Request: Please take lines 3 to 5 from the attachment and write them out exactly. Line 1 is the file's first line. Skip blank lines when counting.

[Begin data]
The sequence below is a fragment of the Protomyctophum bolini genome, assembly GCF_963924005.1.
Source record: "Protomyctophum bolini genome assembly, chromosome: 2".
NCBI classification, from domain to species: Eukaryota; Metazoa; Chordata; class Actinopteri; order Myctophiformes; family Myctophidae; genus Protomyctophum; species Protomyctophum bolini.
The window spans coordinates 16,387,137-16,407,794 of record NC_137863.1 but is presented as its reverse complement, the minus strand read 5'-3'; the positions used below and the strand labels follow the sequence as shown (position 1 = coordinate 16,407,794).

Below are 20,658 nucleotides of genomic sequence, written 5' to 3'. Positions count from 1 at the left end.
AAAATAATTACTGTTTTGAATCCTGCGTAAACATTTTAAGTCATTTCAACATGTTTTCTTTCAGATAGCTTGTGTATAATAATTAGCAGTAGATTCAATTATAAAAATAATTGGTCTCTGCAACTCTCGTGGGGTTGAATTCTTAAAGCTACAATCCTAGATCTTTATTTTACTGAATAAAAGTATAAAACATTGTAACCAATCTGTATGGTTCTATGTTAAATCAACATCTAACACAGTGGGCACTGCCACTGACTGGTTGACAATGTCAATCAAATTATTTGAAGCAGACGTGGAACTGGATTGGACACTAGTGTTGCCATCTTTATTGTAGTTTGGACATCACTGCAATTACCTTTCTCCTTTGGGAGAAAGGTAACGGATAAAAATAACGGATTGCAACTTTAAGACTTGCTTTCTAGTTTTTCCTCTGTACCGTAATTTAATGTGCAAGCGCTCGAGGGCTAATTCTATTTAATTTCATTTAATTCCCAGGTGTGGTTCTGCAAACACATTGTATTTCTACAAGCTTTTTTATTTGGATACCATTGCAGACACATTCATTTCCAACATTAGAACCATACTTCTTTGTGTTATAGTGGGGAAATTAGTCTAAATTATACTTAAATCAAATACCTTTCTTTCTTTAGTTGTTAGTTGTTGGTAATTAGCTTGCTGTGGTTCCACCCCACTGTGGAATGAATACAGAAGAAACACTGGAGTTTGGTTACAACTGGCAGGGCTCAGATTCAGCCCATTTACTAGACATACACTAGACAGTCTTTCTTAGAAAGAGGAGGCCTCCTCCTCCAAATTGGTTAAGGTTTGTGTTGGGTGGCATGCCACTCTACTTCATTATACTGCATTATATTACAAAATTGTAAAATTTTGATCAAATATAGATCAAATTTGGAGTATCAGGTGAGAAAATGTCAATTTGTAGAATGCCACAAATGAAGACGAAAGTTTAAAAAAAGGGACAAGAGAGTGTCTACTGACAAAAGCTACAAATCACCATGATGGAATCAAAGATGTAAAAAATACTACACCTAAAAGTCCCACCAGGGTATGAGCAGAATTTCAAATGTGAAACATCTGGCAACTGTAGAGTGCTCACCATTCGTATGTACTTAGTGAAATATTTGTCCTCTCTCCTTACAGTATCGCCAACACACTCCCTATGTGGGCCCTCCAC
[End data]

NCBI classification, from domain to species: Eukaryota; Metazoa; Chordata; class Actinopteri; order Myctophiformes; family Myctophidae; genus Protomyctophum; species Protomyctophum bolini.
The window spans coordinates 16,387,137-16,407,794 of record NC_137863.1 but is presented as its reverse complement, the minus strand read 5'-3'; the positions used below and the strand labels follow the sequence as shown (position 1 = coordinate 16,407,794).

Below are 20,658 nucleotides of genomic sequence, written 5' to 3'. Positions count from 1 at the left end.